Photo credit: Laura Greene/The Enterprise, via Associated Press
By James B. Stewart
When North Carolina voters were considering a constitutional amendment to ban same-sex marriage in 2012, the silence from North Carolina companies was deafening.
“I called the top eight to 10 chief executives in the state, and half wouldn’t even take my call,” recalled Mitchell Gold, the chairman and co-founder of the furniture maker and retail chain Mitchell Gold & Bob Williams, which is based in Taylorsville, N.C. “Only a few were willing to say anything.”
And to the dismay of Mr. Mitchell and other gay rights advocates, voters approved the amendment by a margin of 20 percentage points.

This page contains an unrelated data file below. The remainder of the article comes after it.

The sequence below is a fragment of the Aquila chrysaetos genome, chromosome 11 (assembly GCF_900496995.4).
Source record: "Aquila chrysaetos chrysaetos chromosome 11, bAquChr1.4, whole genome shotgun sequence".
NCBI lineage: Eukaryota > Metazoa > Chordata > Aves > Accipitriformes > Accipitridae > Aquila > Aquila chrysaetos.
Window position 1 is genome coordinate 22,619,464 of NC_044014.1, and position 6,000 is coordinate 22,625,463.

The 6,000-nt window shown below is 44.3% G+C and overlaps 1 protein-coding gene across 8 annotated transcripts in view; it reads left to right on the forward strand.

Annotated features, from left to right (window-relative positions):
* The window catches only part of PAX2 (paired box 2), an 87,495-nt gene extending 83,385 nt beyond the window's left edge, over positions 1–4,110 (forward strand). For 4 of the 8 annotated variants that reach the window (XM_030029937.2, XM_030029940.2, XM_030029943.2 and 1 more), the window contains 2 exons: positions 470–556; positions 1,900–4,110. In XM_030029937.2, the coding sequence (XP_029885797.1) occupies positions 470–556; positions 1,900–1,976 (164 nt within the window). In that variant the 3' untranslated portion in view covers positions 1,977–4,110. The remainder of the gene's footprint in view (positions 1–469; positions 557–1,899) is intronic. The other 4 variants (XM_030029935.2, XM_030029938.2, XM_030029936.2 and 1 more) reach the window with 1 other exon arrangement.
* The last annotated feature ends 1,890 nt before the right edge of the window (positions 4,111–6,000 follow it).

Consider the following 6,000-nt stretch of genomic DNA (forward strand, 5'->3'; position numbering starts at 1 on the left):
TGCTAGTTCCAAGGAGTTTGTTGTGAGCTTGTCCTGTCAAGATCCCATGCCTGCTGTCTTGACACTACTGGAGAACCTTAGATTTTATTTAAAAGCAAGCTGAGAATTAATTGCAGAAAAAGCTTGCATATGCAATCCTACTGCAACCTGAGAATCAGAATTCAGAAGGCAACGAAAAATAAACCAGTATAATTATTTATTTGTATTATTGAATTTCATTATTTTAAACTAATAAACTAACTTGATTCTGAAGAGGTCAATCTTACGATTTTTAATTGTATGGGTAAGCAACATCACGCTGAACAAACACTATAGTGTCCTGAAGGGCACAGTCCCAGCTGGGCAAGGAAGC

Four years later, that corporate silence has turned into a roar.
Last week, North Carolina’s Legislature overruled a Charlotte ordinance protecting people from discrimination on the basis of sexual orientation. It further barred any municipality in the state from extending protections beyond those already enumerated in state law — which notably does not shield people from discrimination on the basis of sexual orientation. Gov. Pat McCrory, a Republican, quickly signed the legislation.
This week, Bank of America — which is based in Charlotte and is not only the largest corporate employer in the state but also a major donor to state political campaigns — said it was joining with 90 other national companies to seek repeal of the law.
“Such laws are bad for our employees and bad for business,” it said in a statement.
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